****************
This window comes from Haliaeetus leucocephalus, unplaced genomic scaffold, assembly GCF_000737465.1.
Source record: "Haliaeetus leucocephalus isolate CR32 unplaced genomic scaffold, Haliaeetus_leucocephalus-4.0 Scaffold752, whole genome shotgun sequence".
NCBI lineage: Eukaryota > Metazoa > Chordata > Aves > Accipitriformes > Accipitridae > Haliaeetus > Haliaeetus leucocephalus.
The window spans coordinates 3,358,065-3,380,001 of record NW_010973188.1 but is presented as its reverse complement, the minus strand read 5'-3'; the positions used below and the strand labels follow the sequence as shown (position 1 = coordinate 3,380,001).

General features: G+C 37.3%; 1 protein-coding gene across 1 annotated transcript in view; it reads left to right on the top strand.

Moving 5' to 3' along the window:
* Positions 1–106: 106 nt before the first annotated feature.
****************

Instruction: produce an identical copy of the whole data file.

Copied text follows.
This window comes from Haliaeetus leucocephalus, unplaced genomic scaffold, assembly GCF_000737465.1.
Source record: "Haliaeetus leucocephalus isolate CR32 unplaced genomic scaffold, Haliaeetus_leucocephalus-4.0 Scaffold752, whole genome shotgun sequence".
NCBI lineage: Eukaryota > Metazoa > Chordata > Aves > Accipitriformes > Accipitridae > Haliaeetus > Haliaeetus leucocephalus.
The window spans coordinates 3,358,065-3,380,001 of record NW_010973188.1 but is presented as its reverse complement, the minus strand read 5'-3'; the positions used below and the strand labels follow the sequence as shown (position 1 = coordinate 3,380,001).

General features: G+C 37.3%; 1 protein-coding gene across 1 annotated transcript in view; it reads left to right on the top strand.

Moving 5' to 3' along the window:
* Positions 1–106: 106 nt before the first annotated feature.